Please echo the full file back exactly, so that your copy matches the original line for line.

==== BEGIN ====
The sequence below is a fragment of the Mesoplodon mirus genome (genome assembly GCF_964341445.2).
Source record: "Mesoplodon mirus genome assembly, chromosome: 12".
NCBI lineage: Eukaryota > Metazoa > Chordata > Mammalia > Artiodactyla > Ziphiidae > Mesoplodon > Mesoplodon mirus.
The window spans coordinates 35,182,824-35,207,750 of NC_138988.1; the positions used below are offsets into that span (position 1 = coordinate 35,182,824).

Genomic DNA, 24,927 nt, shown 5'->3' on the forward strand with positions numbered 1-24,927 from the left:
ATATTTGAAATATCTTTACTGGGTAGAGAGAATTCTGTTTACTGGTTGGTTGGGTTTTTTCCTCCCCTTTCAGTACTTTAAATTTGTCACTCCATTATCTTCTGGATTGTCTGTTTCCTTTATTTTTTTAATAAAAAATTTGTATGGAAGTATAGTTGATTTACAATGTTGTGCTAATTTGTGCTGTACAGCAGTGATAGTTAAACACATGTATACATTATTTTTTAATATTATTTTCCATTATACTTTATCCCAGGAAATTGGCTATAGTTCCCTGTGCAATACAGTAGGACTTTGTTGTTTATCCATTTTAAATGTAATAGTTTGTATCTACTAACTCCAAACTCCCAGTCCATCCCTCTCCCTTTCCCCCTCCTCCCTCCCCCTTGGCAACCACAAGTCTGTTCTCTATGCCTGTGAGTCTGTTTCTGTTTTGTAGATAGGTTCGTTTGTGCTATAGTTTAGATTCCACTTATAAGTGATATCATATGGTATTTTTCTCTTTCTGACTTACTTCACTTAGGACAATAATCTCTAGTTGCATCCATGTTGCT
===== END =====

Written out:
The sequence below is a fragment of the Mesoplodon mirus genome (genome assembly GCF_964341445.2).
Source record: "Mesoplodon mirus genome assembly, chromosome: 12".
NCBI lineage: Eukaryota > Metazoa > Chordata > Mammalia > Artiodactyla > Ziphiidae > Mesoplodon > Mesoplodon mirus.
The window spans coordinates 35,182,824-35,207,750 of NC_138988.1; the positions used below are offsets into that span (position 1 = coordinate 35,182,824).

Genomic DNA, 24,927 nt, shown 5'->3' on the forward strand with positions numbered 1-24,927 from the left:
ATATTTGAAATATCTTTACTGGGTAGAGAGAATTCTGTTTACTGGTTGGTTGGGTTTTTTCCTCCCCTTTCAGTACTTTAAATTTGTCACTCCATTATCTTCTGGATTGTCTGTTTCCTTTATTTTTTTAATAAAAAATTTGTATGGAAGTATAGTTGATTTACAATGTTGTGCTAATTTGTGCTGTACAGCAGTGATAGTTAAACACATGTATACATTATTTTTTAATATTATTTTCCATTATACTTTATCCCAGGAAATTGGCTATAGTTCCCTGTGCAATACAGTAGGACTTTGTTGTTTATCCATTTTAAATGTAATAGTTTGTATCTACTAACTCCAAACTCCCAGTCCATCCCTCTCCCTTTCCCCCTCCTCCCTCCCCCTTGGCAACCACAAGTCTGTTCTCTATGCCTGTGAGTCTGTTTCTGTTTTGTAGATAGGTTCGTTTGTGCTATAGTTTAGATTCCACTTATAAGTGATATCATATGGTATTTTTCTCTTTCTGACTTACTTCACTTAGGACAATAATCTCTAGTTGCATCCATGTTGCT